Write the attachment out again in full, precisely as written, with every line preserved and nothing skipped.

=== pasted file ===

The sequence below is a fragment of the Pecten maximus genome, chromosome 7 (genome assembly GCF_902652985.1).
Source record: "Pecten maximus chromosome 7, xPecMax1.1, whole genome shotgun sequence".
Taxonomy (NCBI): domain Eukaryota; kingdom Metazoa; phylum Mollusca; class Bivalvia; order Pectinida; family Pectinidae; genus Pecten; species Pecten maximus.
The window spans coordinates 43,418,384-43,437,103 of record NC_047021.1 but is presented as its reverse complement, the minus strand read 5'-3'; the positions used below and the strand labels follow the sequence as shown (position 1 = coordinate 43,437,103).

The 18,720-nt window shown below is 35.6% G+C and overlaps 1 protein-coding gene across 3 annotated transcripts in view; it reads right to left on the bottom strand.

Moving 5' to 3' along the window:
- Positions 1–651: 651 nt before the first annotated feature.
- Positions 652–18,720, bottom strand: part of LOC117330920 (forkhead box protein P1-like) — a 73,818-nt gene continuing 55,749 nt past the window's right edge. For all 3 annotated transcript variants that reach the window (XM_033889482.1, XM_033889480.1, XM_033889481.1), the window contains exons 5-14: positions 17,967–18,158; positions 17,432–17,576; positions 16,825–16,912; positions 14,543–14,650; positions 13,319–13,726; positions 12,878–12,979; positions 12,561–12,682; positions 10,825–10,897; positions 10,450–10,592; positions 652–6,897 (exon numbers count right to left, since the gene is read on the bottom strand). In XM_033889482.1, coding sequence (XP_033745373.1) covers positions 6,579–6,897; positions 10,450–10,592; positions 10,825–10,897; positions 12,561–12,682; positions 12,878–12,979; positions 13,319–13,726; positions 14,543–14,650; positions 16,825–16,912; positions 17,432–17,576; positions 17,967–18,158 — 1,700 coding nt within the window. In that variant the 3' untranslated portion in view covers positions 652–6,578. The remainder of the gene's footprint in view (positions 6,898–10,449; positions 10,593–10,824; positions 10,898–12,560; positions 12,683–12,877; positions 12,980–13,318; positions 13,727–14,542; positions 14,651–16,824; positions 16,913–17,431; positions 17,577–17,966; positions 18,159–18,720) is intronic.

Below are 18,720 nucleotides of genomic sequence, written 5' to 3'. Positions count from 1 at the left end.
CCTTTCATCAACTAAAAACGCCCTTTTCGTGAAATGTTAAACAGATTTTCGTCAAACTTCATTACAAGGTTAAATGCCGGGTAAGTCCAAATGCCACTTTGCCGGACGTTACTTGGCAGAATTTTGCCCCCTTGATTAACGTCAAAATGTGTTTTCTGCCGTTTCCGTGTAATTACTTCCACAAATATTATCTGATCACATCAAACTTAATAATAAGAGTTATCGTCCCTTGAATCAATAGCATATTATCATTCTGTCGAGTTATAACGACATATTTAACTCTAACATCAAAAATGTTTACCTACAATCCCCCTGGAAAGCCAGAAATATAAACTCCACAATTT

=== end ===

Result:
The sequence below is a fragment of the Pecten maximus genome, chromosome 7 (genome assembly GCF_902652985.1).
Source record: "Pecten maximus chromosome 7, xPecMax1.1, whole genome shotgun sequence".
Taxonomy (NCBI): domain Eukaryota; kingdom Metazoa; phylum Mollusca; class Bivalvia; order Pectinida; family Pectinidae; genus Pecten; species Pecten maximus.
The window spans coordinates 43,418,384-43,437,103 of record NC_047021.1 but is presented as its reverse complement, the minus strand read 5'-3'; the positions used below and the strand labels follow the sequence as shown (position 1 = coordinate 43,437,103).

The 18,720-nt window shown below is 35.6% G+C and overlaps 1 protein-coding gene across 3 annotated transcripts in view; it reads right to left on the bottom strand.

Moving 5' to 3' along the window:
- Positions 1–651: 651 nt before the first annotated feature.
- Positions 652–18,720, bottom strand: part of LOC117330920 (forkhead box protein P1-like) — a 73,818-nt gene continuing 55,749 nt past the window's right edge. For all 3 annotated transcript variants that reach the window (XM_033889482.1, XM_033889480.1, XM_033889481.1), the window contains exons 5-14: positions 17,967–18,158; positions 17,432–17,576; positions 16,825–16,912; positions 14,543–14,650; positions 13,319–13,726; positions 12,878–12,979; positions 12,561–12,682; positions 10,825–10,897; positions 10,450–10,592; positions 652–6,897 (exon numbers count right to left, since the gene is read on the bottom strand). In XM_033889482.1, coding sequence (XP_033745373.1) covers positions 6,579–6,897; positions 10,450–10,592; positions 10,825–10,897; positions 12,561–12,682; positions 12,878–12,979; positions 13,319–13,726; positions 14,543–14,650; positions 16,825–16,912; positions 17,432–17,576; positions 17,967–18,158 — 1,700 coding nt within the window. In that variant the 3' untranslated portion in view covers positions 652–6,578. The remainder of the gene's footprint in view (positions 6,898–10,449; positions 10,593–10,824; positions 10,898–12,560; positions 12,683–12,877; positions 12,980–13,318; positions 13,727–14,542; positions 14,651–16,824; positions 16,913–17,431; positions 17,577–17,966; positions 18,159–18,720) is intronic.

Below are 18,720 nucleotides of genomic sequence, written 5' to 3'. Positions count from 1 at the left end.
CCTTTCATCAACTAAAAACGCCCTTTTCGTGAAATGTTAAACAGATTTTCGTCAAACTTCATTACAAGGTTAAATGCCGGGTAAGTCCAAATGCCACTTTGCCGGACGTTACTTGGCAGAATTTTGCCCCCTTGATTAACGTCAAAATGTGTTTTCTGCCGTTTCCGTGTAATTACTTCCACAAATATTATCTGATCACATCAAACTTAATAATAAGAGTTATCGTCCCTTGAATCAATAGCATATTATCATTCTGTCGAGTTATAACGACATATTTAACTCTAACATCAAAAATGTTTACCTACAATCCCCCTGGAAAGCCAGAAATATAAACTCCACAATTT